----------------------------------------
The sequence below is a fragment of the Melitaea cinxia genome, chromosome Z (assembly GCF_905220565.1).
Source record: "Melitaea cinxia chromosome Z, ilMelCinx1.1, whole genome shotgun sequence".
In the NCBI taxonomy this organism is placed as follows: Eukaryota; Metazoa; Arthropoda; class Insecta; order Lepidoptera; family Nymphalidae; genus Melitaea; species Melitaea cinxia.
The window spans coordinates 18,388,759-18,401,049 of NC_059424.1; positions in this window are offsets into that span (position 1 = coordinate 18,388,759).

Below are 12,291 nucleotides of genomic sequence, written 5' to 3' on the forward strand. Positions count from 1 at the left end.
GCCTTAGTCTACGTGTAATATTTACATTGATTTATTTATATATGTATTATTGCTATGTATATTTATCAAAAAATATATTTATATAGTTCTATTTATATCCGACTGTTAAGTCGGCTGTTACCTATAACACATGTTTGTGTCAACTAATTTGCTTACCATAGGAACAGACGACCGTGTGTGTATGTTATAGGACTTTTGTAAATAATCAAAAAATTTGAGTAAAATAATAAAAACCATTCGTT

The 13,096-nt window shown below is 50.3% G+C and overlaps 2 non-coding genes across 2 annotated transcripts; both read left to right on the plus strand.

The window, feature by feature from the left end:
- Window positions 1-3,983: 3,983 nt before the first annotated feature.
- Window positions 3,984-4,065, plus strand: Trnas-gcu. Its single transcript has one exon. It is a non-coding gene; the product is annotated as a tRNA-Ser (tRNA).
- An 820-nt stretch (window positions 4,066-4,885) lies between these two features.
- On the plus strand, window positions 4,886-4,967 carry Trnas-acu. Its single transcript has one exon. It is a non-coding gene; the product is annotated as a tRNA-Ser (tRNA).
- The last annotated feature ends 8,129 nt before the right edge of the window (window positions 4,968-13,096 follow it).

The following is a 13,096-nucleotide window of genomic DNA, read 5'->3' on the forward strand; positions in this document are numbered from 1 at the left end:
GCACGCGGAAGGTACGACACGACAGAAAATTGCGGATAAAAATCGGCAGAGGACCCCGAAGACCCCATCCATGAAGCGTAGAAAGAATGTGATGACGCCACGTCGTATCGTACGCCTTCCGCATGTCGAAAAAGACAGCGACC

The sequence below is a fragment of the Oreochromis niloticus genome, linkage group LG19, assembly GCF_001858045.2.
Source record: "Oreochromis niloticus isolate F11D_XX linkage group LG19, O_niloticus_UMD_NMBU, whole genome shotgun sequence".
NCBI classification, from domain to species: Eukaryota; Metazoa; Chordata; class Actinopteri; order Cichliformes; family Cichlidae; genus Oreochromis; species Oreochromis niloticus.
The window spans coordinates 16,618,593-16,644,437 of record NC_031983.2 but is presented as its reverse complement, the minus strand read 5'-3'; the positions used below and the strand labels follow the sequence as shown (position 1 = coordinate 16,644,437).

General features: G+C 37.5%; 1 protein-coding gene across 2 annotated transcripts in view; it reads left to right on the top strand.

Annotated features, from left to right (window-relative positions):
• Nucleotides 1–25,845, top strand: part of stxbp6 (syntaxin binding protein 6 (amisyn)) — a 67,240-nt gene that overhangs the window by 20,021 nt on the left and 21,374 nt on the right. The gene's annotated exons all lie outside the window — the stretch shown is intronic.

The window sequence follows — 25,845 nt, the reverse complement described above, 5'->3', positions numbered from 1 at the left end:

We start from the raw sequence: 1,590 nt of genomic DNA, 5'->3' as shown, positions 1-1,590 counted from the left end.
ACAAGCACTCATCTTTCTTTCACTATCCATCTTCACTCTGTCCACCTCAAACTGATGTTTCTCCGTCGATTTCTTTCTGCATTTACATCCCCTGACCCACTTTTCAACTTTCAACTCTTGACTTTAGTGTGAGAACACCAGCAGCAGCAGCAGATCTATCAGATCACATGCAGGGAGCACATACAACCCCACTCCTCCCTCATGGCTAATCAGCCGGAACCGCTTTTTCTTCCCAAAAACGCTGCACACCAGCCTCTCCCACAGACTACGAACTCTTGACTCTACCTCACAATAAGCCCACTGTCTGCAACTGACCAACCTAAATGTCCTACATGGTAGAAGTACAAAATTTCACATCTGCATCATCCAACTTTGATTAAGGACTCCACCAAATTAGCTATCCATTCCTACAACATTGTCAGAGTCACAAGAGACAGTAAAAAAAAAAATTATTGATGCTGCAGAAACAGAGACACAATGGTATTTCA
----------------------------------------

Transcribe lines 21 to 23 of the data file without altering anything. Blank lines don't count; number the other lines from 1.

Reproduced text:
Annotated features, from left to right (window-relative positions):
• Nucleotides 1–25,845, top strand: part of stxbp6 (syntaxin binding protein 6 (amisyn)) — a 67,240-nt gene that overhangs the window by 20,021 nt on the left and 21,374 nt on the right. The gene's annotated exons all lie outside the window — the stretch shown is intronic.

The window sequence follows — 25,845 nt, the reverse complement described above, 5'->3', positions numbered from 1 at the left end: